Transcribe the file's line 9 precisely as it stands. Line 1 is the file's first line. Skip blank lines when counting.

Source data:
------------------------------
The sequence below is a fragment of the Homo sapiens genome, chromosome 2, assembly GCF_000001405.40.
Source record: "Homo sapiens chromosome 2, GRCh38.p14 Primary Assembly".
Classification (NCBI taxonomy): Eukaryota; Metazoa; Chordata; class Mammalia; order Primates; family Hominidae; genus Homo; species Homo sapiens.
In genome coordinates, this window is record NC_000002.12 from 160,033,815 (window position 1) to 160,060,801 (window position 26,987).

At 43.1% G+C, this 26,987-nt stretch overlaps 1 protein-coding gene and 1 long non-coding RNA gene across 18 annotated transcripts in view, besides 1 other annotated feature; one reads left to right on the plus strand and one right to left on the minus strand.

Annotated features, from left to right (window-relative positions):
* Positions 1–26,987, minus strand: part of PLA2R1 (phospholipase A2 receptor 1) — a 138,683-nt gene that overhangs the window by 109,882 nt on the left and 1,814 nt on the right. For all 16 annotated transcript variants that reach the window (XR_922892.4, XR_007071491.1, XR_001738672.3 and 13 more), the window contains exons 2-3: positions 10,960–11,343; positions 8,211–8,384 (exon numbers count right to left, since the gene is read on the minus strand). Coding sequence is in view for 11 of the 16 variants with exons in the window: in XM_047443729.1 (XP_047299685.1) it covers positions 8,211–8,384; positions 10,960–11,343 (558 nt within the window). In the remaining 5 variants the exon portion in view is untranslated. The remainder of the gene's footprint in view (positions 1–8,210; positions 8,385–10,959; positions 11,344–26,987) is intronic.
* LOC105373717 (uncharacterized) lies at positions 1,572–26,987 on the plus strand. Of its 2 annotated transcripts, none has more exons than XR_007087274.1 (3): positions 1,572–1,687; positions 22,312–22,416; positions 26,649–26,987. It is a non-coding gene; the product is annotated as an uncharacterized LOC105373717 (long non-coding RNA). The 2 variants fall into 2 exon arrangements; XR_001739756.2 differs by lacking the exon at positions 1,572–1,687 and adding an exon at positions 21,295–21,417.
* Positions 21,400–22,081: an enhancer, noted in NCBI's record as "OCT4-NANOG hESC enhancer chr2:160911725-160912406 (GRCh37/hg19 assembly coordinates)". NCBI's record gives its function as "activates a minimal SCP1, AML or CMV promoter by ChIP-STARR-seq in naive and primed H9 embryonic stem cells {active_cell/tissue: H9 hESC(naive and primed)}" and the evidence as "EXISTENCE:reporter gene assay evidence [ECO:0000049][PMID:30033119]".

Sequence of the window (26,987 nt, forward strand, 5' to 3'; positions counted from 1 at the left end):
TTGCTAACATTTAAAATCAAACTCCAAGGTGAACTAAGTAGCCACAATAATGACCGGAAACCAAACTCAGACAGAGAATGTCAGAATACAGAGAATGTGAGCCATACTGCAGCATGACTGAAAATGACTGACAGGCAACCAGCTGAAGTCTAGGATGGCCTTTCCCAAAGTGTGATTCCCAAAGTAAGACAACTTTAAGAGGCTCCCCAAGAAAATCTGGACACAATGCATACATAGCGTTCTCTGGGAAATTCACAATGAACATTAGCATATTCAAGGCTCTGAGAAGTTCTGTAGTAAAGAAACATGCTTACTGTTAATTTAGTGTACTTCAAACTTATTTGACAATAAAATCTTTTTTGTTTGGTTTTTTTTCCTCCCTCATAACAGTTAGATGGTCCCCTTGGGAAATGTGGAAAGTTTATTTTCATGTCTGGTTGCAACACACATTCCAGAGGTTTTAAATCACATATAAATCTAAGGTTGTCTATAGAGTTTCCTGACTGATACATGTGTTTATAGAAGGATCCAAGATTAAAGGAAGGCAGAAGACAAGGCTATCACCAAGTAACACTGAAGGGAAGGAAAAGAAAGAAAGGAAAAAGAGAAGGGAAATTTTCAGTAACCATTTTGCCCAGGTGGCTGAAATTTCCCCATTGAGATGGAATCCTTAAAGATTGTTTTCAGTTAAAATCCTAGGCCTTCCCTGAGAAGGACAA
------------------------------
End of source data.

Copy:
* Positions 21,400–22,081: an enhancer, noted in NCBI's record as "OCT4-NANOG hESC enhancer chr2:160911725-160912406 (GRCh37/hg19 assembly coordinates)". NCBI's record gives its function as "activates a minimal SCP1, AML or CMV promoter by ChIP-STARR-seq in naive and primed H9 embryonic stem cells {active_cell/tissue: H9 hESC(naive and primed)}" and the evidence as "EXISTENCE:reporter gene assay evidence [ECO:0000049][PMID:30033119]".